The last of the straight axle Corvettes was the first to offer a Chevy 327 cid small block V8. It was offered in three forms, with the top reserved for a special race package, called “Sebring.” Due to the racing ban of 1957, Chevrolet was not allowed to support factory racing. Because of this, the “grandfather” of the Corvette, Zora Arkus-Duntoz slipped in several serious racing parts on to the Corvette options list. The Corvette was a true sports car, as power steering, power brakes, and air condition were not available. Performance buyers, however, could order hot “Duntov” camshafts, thermo-activated cooling fans, and aluminum-cased transmissions. Also available was a special racing package, called “Sebring.” Available options on the Sebring included 15×5.5 inch wheels (no charge), a direct-flow exhaust system (no charge), a 24-gallon fuel tank ($118.40), four-speed gearbox ($188.30), Posi-Traction rear axle ($43.05), sintered metallic brake linings ($37.70), and a heavy-duty suspension ($333.60). The most desired option was the 327 V8 “fuelie” rated at a whooping 370 bhp which cost $484.20. With a low 3,080 pound curb weight, a 327/380 equipped Corvette had a power-weight of just 8.6 lbs per horsepower, the lowest ratio ever, up to that point. This combination was good for 0-60 in just 5.9 seconds and run the quarter mile in 14.9 seconds. Exterior styling changes included de-emphasized bodyside cove sculpture and a blacked-out grille.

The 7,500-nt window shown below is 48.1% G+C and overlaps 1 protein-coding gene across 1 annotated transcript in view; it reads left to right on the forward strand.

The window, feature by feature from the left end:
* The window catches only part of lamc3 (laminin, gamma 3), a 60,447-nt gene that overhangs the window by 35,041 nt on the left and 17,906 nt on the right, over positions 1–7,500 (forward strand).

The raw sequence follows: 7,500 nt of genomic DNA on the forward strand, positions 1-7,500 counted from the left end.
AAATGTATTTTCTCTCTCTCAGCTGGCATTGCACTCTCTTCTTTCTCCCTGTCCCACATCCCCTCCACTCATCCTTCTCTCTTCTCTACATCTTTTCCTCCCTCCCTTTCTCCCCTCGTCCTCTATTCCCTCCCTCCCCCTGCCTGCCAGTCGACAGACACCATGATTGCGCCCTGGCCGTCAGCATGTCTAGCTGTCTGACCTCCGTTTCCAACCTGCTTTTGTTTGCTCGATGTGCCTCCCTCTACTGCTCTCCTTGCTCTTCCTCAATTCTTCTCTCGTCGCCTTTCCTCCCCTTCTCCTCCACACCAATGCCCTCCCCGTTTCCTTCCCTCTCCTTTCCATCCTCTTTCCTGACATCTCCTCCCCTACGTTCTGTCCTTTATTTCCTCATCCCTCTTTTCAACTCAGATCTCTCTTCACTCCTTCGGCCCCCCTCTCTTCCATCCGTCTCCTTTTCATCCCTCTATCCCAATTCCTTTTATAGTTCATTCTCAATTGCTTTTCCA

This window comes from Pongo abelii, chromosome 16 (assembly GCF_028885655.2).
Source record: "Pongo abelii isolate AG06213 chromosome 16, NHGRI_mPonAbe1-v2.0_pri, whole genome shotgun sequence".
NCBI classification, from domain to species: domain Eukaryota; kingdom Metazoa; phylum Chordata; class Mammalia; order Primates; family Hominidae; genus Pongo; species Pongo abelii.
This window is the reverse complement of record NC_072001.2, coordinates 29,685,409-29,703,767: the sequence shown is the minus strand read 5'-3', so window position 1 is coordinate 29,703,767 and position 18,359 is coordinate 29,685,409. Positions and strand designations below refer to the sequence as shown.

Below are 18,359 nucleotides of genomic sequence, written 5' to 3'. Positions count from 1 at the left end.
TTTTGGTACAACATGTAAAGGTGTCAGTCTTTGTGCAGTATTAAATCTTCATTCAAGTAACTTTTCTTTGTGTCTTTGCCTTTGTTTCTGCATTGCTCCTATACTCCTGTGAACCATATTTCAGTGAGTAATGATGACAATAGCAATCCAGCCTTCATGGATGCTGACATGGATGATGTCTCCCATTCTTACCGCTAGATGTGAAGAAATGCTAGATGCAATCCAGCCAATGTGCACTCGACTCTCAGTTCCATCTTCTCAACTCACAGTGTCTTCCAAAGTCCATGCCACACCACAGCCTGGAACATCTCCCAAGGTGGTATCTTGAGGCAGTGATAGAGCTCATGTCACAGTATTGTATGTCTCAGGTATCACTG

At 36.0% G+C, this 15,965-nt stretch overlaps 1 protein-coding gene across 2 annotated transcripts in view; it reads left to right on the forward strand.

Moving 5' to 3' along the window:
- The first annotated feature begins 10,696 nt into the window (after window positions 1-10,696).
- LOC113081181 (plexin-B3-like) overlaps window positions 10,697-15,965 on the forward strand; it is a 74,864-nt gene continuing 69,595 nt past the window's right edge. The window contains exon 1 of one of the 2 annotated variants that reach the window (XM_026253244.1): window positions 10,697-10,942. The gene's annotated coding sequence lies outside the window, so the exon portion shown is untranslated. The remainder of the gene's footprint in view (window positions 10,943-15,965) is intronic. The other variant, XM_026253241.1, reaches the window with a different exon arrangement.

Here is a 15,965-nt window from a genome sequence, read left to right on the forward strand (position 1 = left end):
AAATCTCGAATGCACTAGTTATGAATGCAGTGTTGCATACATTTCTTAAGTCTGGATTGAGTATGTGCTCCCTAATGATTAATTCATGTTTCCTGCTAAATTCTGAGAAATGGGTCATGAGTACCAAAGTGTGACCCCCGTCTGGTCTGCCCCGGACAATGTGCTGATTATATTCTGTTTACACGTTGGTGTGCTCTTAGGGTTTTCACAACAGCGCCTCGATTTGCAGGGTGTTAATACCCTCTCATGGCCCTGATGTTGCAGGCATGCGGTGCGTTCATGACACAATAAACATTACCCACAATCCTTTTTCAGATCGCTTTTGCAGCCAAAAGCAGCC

327 V8 250 bhp @ 4400 rpm, 350 lb-ft @ 2800 rpm.
327 V8 300 bhp @ 5000 rpm, 360 lb-ft @ 3200 rpm.
327 V8 340 bhp @ 6000 rpm, 344 lb-ft @ 4000 rpm.
327 (“fuelie”) V8 360 bhp @ 6000 rpm, 352 lb-ft @ 4000 rpm.